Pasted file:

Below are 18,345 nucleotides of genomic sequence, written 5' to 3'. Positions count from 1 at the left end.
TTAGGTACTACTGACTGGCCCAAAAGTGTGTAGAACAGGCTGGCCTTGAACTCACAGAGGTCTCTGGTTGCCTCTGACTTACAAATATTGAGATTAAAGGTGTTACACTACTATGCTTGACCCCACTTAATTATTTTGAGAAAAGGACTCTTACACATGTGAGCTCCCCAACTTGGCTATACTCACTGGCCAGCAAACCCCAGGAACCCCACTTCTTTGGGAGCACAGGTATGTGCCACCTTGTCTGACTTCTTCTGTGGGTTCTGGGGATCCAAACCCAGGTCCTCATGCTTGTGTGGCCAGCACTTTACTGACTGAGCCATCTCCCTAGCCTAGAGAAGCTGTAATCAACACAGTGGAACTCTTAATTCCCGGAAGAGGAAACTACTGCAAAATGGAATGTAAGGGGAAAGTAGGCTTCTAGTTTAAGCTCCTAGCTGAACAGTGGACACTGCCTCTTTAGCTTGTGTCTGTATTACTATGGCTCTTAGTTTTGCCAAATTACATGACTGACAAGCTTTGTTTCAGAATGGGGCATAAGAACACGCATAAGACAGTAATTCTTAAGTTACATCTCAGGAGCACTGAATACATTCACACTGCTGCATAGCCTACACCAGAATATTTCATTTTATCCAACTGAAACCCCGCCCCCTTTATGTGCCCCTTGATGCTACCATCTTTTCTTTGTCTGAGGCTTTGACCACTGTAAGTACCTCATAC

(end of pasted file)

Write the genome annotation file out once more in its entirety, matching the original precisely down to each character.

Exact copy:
Below are 18,345 nucleotides of genomic sequence, written 5' to 3'. Positions count from 1 at the left end.
TTAGGTACTACTGACTGGCCCAAAAGTGTGTAGAACAGGCTGGCCTTGAACTCACAGAGGTCTCTGGTTGCCTCTGACTTACAAATATTGAGATTAAAGGTGTTACACTACTATGCTTGACCCCACTTAATTATTTTGAGAAAAGGACTCTTACACATGTGAGCTCCCCAACTTGGCTATACTCACTGGCCAGCAAACCCCAGGAACCCCACTTCTTTGGGAGCACAGGTATGTGCCACCTTGTCTGACTTCTTCTGTGGGTTCTGGGGATCCAAACCCAGGTCCTCATGCTTGTGTGGCCAGCACTTTACTGACTGAGCCATCTCCCTAGCCTAGAGAAGCTGTAATCAACACAGTGGAACTCTTAATTCCCGGAAGAGGAAACTACTGCAAAATGGAATGTAAGGGGAAAGTAGGCTTCTAGTTTAAGCTCCTAGCTGAACAGTGGACACTGCCTCTTTAGCTTGTGTCTGTATTACTATGGCTCTTAGTTTTGCCAAATTACATGACTGACAAGCTTTGTTTCAGAATGGGGCATAAGAACACGCATAAGACAGTAATTCTTAAGTTACATCTCAGGAGCACTGAATACATTCACACTGCTGCATAGCCTACACCAGAATATTTCATTTTATCCAACTGAAACCCCGCCCCCTTTATGTGCCCCTTGATGCTACCATCTTTTCTTTGTCTGAGGCTTTGACCACTGTAAGTACCTCATAC